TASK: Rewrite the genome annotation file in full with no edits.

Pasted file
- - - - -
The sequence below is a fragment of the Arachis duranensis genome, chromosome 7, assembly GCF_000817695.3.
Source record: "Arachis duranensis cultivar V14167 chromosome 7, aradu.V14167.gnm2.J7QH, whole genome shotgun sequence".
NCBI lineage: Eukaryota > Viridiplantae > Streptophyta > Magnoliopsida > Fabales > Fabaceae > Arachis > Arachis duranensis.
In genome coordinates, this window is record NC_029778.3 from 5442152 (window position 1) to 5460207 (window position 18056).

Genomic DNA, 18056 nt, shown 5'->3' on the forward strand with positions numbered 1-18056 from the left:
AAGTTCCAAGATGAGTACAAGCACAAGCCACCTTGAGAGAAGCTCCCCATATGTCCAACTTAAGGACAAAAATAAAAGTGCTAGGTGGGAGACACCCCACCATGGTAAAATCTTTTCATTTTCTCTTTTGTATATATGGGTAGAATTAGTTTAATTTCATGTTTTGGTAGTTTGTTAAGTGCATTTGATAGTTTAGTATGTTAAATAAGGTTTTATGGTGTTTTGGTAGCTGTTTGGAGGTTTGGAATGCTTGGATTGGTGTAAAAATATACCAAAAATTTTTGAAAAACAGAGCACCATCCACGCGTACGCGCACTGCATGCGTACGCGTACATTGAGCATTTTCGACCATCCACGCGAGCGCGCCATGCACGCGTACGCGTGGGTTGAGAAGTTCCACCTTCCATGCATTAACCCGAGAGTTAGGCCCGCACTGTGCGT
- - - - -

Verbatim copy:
The sequence below is a fragment of the Arachis duranensis genome, chromosome 7, assembly GCF_000817695.3.
Source record: "Arachis duranensis cultivar V14167 chromosome 7, aradu.V14167.gnm2.J7QH, whole genome shotgun sequence".
NCBI lineage: Eukaryota > Viridiplantae > Streptophyta > Magnoliopsida > Fabales > Fabaceae > Arachis > Arachis duranensis.
In genome coordinates, this window is record NC_029778.3 from 5442152 (window position 1) to 5460207 (window position 18056).

Genomic DNA, 18056 nt, shown 5'->3' on the forward strand with positions numbered 1-18056 from the left:
AAGTTCCAAGATGAGTACAAGCACAAGCCACCTTGAGAGAAGCTCCCCATATGTCCAACTTAAGGACAAAAATAAAAGTGCTAGGTGGGAGACACCCCACCATGGTAAAATCTTTTCATTTTCTCTTTTGTATATATGGGTAGAATTAGTTTAATTTCATGTTTTGGTAGTTTGTTAAGTGCATTTGATAGTTTAGTATGTTAAATAAGGTTTTATGGTGTTTTGGTAGCTGTTTGGAGGTTTGGAATGCTTGGATTGGTGTAAAAATATACCAAAAATTTTTGAAAAACAGAGCACCATCCACGCGTACGCGCACTGCATGCGTACGCGTACATTGAGCATTTTCGACCATCCACGCGAGCGCGCCATGCACGCGTACGCGTGGGTTGAGAAGTTCCACCTTCCATGCATTAACCCGAGAGTTAGGCCCGCACTGTGCGT